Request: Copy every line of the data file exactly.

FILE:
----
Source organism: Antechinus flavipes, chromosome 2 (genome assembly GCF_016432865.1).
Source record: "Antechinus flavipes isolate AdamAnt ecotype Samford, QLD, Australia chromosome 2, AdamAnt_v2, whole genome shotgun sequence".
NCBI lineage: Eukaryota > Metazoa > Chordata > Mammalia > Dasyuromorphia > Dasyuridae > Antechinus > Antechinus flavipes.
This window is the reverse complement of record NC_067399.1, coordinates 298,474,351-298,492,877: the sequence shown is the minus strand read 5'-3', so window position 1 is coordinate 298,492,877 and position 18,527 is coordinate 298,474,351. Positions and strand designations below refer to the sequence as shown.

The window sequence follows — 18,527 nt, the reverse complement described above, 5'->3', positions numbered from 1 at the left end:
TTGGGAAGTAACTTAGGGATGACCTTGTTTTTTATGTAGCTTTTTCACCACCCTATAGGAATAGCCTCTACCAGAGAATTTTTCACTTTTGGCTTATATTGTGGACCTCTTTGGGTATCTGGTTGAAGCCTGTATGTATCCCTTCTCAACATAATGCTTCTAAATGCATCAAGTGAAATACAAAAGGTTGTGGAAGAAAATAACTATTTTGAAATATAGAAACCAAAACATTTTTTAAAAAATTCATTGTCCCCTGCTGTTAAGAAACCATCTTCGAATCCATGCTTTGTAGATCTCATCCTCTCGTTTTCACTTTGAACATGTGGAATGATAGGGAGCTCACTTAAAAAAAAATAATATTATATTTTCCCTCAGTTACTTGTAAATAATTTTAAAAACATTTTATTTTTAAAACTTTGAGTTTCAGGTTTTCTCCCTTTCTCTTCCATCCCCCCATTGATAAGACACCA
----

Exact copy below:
Source organism: Antechinus flavipes, chromosome 2 (genome assembly GCF_016432865.1).
Source record: "Antechinus flavipes isolate AdamAnt ecotype Samford, QLD, Australia chromosome 2, AdamAnt_v2, whole genome shotgun sequence".
NCBI lineage: Eukaryota > Metazoa > Chordata > Mammalia > Dasyuromorphia > Dasyuridae > Antechinus > Antechinus flavipes.
This window is the reverse complement of record NC_067399.1, coordinates 298,474,351-298,492,877: the sequence shown is the minus strand read 5'-3', so window position 1 is coordinate 298,492,877 and position 18,527 is coordinate 298,474,351. Positions and strand designations below refer to the sequence as shown.

The window sequence follows — 18,527 nt, the reverse complement described above, 5'->3', positions numbered from 1 at the left end:
TTGGGAAGTAACTTAGGGATGACCTTGTTTTTTATGTAGCTTTTTCACCACCCTATAGGAATAGCCTCTACCAGAGAATTTTTCACTTTTGGCTTATATTGTGGACCTCTTTGGGTATCTGGTTGAAGCCTGTATGTATCCCTTCTCAACATAATGCTTCTAAATGCATCAAGTGAAATACAAAAGGTTGTGGAAGAAAATAACTATTTTGAAATATAGAAACCAAAACATTTTTTAAAAAATTCATTGTCCCCTGCTGTTAAGAAACCATCTTCGAATCCATGCTTTGTAGATCTCATCCTCTCGTTTTCACTTTGAACATGTGGAATGATAGGGAGCTCACTTAAAAAAAAATAATATTATATTTTCCCTCAGTTACTTGTAAATAATTTTAAAAACATTTTATTTTTAAAACTTTGAGTTTCAGGTTTTCTCCCTTTCTCTTCCATCCCCCCATTGATAAGACACCA